Preview: Batman: Arkham Origins goes multiplayer
Batman: Arkham Origins may be set for release in just a few months, but that doesn't mean developer Warner Bros. Games Montreal has finished unveiling all that the game has to offer. Over the last few months, fans of the comic book-based series have been treated to one reveal after another; from characters like Deathstroke and Copperhead to new gameplay mechanics and bat-toys. Until today, however, Warner Bros. was saving their best secret: Arkham Origins is bringing multiplayer to Gotham City.
While the core of the Batman: Arkham series has always been single-player gameplay that revolved around action and stealth, the development team found themselves exploring how that could be transferred to a multiplayer experience. To this end, they examined what they call the "invisible predator" aspect of the series' gameplay, wherein Batman appropriately stalks his prey without being seen. The developers began to wonder what some of these gameplay scenarios would be like from the perspective of the hunted. How would it feel to be a nameless gangster patrolling a dark, silent, seemingly empty factory only to find yourself suddenly lifted into the air by a man dressed like a bat? The answer just so happens to be the answer to the "how" of Batman multiplayer gameplay.
I immediately thought, "Is this one of those new seamless multi/single-player messes all the youngins are talkin' about?" and was thankfully given a very clear "no" for an answer. This new mode is entirely separate from the single-player storyline, which focuses on Batman's less-experienced early years. Instead, players find a modern Batman and Robin trying to quell a gang war between Bane and Joker.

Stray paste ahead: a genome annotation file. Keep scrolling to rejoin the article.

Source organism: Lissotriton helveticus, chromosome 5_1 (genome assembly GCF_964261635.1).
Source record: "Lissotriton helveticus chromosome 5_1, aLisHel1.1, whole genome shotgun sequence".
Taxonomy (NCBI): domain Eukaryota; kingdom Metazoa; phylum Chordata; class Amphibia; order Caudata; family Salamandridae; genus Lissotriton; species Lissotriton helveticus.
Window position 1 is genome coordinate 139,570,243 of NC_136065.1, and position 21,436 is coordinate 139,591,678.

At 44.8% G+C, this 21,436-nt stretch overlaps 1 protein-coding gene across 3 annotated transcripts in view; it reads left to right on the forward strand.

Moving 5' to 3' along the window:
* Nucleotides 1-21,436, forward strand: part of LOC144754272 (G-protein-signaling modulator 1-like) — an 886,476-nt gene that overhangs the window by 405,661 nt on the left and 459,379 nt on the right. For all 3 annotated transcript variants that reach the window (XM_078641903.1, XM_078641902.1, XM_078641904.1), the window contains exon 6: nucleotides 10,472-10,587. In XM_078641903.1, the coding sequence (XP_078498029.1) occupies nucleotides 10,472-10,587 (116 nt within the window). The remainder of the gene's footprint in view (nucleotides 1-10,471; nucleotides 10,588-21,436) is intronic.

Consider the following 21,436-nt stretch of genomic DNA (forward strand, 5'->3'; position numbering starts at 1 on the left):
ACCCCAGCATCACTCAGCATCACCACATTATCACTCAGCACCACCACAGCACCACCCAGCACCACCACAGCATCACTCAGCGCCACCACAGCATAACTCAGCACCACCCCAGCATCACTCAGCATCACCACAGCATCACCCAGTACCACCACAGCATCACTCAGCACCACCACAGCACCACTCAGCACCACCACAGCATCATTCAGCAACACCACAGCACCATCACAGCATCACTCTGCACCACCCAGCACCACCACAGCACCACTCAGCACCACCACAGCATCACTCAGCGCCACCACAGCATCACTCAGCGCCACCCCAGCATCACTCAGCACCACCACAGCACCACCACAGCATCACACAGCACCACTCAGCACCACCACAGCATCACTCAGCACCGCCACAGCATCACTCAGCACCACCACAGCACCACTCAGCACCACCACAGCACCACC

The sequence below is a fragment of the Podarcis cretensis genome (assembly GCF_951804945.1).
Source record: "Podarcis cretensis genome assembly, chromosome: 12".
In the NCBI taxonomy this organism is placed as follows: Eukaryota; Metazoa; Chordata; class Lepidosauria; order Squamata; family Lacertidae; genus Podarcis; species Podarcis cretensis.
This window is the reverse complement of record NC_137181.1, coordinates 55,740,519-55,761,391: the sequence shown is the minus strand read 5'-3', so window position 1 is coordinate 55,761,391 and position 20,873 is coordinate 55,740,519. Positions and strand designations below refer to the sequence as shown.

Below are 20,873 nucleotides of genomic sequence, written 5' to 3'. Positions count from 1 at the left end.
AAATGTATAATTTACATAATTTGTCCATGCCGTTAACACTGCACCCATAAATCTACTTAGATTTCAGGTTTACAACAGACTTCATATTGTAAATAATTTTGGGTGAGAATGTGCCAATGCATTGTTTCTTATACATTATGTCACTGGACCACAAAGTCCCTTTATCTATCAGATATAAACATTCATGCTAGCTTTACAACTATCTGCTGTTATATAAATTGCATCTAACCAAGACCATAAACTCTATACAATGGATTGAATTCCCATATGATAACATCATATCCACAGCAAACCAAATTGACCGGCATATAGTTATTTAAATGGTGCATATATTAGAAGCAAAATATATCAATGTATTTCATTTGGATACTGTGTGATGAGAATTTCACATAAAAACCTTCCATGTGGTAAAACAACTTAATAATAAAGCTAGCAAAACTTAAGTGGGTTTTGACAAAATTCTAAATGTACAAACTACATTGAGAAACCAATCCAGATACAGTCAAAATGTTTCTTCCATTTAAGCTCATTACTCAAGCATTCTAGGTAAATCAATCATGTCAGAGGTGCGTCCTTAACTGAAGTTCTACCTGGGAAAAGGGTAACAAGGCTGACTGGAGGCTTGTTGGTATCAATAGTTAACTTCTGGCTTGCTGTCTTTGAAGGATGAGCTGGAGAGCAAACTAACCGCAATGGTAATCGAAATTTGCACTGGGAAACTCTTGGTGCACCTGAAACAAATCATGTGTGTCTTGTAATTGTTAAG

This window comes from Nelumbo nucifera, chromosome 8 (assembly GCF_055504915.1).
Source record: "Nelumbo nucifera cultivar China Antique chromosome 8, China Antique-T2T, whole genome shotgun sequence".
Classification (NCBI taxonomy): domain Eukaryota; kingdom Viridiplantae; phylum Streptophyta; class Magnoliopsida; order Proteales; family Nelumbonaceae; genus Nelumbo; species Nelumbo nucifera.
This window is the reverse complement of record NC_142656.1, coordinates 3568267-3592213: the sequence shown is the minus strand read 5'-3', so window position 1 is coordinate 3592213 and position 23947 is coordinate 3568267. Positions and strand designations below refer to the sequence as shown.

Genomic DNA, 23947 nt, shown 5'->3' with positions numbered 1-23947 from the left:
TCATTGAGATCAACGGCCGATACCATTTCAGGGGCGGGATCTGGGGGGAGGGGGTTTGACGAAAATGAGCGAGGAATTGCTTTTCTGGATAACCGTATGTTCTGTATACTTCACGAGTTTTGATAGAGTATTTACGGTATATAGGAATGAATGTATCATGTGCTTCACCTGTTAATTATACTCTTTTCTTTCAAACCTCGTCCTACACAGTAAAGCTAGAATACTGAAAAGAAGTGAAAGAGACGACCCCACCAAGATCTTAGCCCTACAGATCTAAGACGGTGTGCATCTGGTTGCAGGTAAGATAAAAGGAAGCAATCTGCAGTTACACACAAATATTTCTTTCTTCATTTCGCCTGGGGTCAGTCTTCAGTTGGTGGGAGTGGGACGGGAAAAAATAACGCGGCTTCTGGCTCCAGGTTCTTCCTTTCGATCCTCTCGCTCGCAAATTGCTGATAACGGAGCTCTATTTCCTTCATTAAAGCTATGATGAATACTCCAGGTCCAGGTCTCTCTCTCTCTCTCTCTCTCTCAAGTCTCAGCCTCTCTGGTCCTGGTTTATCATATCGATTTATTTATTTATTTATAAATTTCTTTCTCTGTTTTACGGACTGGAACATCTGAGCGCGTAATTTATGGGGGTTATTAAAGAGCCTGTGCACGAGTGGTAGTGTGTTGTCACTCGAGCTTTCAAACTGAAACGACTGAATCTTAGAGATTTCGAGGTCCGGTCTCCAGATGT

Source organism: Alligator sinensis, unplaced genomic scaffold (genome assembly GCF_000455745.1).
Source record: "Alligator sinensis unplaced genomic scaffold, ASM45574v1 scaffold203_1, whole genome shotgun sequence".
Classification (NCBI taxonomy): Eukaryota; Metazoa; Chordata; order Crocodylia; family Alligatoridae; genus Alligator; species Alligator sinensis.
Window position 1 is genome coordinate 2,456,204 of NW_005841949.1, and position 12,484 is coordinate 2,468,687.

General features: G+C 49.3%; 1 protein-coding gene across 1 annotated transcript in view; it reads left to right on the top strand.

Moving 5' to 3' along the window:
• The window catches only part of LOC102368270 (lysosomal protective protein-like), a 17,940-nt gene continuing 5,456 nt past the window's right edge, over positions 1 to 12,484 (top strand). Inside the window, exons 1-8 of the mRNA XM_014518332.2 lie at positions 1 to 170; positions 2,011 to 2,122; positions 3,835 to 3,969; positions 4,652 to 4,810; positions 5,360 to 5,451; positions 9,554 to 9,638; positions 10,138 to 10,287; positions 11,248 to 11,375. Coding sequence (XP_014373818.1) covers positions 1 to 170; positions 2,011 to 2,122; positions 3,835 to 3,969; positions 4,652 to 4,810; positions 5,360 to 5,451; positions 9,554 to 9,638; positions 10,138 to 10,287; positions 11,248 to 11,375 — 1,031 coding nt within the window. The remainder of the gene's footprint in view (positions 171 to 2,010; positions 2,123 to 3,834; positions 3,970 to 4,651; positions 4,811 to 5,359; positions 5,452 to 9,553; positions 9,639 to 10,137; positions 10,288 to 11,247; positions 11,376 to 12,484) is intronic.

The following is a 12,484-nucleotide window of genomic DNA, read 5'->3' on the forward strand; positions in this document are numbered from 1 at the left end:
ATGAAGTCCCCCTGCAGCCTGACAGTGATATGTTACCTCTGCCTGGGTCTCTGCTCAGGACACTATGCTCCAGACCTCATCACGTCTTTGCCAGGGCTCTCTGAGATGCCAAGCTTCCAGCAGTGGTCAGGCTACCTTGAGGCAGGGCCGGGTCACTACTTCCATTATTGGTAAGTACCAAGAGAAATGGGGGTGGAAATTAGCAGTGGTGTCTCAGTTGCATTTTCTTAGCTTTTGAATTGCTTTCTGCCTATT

Multiplayer matches can be customized to the player's liking, but the demo I played was set up for the maximum number possible of players, creating a 3v3v2 (three Bane gangsters, three Joker gangsters, one Batman, and one Robin) match.
Gangster gameplay is your standard third-person shooter affair, though notably slower than what you'd find in, say, Call of Duty. I actually liked the pace here, as it allowed me time to think about what I was doing and plan my moves. The D-pad allows access to various weapons and special abilities that are unique to your team. For example, Bane's minions have access to a pulse-emitting device that can be used to scramble other players' technology temporarily. Also, so as not to be complete sitting ducks when Batman comes to town, villains have a slightly less effective version of his Detective Vision called Enhanced Vision that allows them to better see their surroundings. Even with this ability, Batman is not so easy to spot, with swarms of bats and billowing fabrics sure to trick even the most eagle-eyed players.
In order to win a match, gangsters on either side must claim territory and take out the opposition while avoiding interference by Batman and the Boy Wonder. Players share lives via a pool of reinforcements, meaning that if someone on your team (Read: me) spends the whole match getting killed, you won't have as many lives to call on when you get taken out too. This adds pressure for teammates to work together and, well, try hard not to suck.
Bane and Joker provide intel to players via intercom, but they can be unlocked as playable characters mid-match by players randomly chosen as team Captains. These players will need to safely make their way to a predetermined location on the map where they will be replaced by the big bads themselves.
These are more than just skin swaps though, with both characters having unique gameplay mechanics. Bane specializes in melee attacks, lumbering through enemy fire to perform a back breaker on a single enemy rather than shoot his way through a crowd. He does carry a rocket launcher that he can use while remaining stationary for players who'd rather just blow things up. Joker, on the other hand, has specialized guns that control differently than standard firearms and do notably more damage.